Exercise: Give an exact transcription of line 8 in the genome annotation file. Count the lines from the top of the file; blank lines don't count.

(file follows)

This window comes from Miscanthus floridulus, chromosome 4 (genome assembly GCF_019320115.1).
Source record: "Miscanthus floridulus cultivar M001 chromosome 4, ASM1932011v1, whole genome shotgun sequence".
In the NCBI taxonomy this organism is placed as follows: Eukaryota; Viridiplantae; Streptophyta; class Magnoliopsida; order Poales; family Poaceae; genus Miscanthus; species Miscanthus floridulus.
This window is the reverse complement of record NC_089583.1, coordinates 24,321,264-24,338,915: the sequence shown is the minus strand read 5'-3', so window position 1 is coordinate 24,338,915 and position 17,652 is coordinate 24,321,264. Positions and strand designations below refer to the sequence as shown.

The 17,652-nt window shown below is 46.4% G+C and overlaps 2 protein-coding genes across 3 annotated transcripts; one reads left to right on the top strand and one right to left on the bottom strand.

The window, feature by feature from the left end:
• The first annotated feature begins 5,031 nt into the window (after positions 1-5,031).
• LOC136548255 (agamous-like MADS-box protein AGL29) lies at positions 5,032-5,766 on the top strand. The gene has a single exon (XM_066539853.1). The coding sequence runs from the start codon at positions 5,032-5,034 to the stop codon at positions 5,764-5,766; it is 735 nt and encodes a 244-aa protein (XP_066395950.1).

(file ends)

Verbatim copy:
• LOC136548255 (agamous-like MADS-box protein AGL29) lies at positions 5,032-5,766 on the top strand. The gene has a single exon (XM_066539853.1). The coding sequence runs from the start codon at positions 5,032-5,034 to the stop codon at positions 5,764-5,766; it is 735 nt and encodes a 244-aa protein (XP_066395950.1).